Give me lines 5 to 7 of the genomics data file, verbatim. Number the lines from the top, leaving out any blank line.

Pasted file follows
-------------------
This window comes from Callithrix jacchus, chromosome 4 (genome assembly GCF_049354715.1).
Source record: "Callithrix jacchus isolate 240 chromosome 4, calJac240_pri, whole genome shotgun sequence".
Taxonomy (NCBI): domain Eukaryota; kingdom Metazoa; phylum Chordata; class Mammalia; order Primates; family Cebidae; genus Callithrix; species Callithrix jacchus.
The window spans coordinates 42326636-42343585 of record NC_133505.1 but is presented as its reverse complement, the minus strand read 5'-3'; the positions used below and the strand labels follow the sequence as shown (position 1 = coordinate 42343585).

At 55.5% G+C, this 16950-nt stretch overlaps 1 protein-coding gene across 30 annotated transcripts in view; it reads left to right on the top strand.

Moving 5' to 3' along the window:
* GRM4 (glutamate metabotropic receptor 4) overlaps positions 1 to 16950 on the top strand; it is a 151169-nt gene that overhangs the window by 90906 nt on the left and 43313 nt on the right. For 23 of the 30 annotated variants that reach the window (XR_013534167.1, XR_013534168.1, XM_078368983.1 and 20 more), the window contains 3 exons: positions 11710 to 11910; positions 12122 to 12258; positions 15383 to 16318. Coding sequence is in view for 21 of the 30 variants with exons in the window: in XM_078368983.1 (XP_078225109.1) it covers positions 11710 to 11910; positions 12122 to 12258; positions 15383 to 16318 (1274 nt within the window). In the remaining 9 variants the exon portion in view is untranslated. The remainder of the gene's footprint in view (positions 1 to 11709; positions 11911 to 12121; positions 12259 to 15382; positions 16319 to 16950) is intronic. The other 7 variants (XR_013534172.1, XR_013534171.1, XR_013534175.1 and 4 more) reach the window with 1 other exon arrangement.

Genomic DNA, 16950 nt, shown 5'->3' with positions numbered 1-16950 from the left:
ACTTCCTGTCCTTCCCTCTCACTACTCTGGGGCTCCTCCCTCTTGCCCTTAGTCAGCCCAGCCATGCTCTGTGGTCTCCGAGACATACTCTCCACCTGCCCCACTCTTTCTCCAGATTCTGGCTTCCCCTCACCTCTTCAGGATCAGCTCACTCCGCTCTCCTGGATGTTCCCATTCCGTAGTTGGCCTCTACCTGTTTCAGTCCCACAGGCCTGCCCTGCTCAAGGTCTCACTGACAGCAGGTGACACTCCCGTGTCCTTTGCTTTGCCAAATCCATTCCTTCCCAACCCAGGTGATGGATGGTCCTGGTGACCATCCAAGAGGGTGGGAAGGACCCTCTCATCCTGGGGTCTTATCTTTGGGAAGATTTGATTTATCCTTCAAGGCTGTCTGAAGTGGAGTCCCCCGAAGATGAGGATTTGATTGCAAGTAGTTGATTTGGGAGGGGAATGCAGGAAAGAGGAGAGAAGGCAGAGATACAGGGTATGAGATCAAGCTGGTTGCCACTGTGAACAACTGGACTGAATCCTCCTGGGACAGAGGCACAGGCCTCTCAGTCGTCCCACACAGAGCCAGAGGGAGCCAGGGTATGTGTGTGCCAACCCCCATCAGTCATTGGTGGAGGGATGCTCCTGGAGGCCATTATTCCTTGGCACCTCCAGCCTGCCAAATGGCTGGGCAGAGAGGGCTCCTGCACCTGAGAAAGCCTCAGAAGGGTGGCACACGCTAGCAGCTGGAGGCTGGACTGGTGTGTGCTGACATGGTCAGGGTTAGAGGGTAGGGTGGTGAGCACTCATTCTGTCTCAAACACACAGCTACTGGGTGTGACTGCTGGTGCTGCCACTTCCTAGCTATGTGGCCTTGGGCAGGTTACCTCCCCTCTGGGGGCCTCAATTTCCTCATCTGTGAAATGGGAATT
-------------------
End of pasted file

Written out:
At 55.5% G+C, this 16950-nt stretch overlaps 1 protein-coding gene across 30 annotated transcripts in view; it reads left to right on the top strand.

Moving 5' to 3' along the window:
* GRM4 (glutamate metabotropic receptor 4) overlaps positions 1 to 16950 on the top strand; it is a 151169-nt gene that overhangs the window by 90906 nt on the left and 43313 nt on the right. For 23 of the 30 annotated variants that reach the window (XR_013534167.1, XR_013534168.1, XM_078368983.1 and 20 more), the window contains 3 exons: positions 11710 to 11910; positions 12122 to 12258; positions 15383 to 16318. Coding sequence is in view for 21 of the 30 variants with exons in the window: in XM_078368983.1 (XP_078225109.1) it covers positions 11710 to 11910; positions 12122 to 12258; positions 15383 to 16318 (1274 nt within the window). In the remaining 9 variants the exon portion in view is untranslated. The remainder of the gene's footprint in view (positions 1 to 11709; positions 11911 to 12121; positions 12259 to 15382; positions 16319 to 16950) is intronic. The other 7 variants (XR_013534172.1, XR_013534171.1, XR_013534175.1 and 4 more) reach the window with 1 other exon arrangement.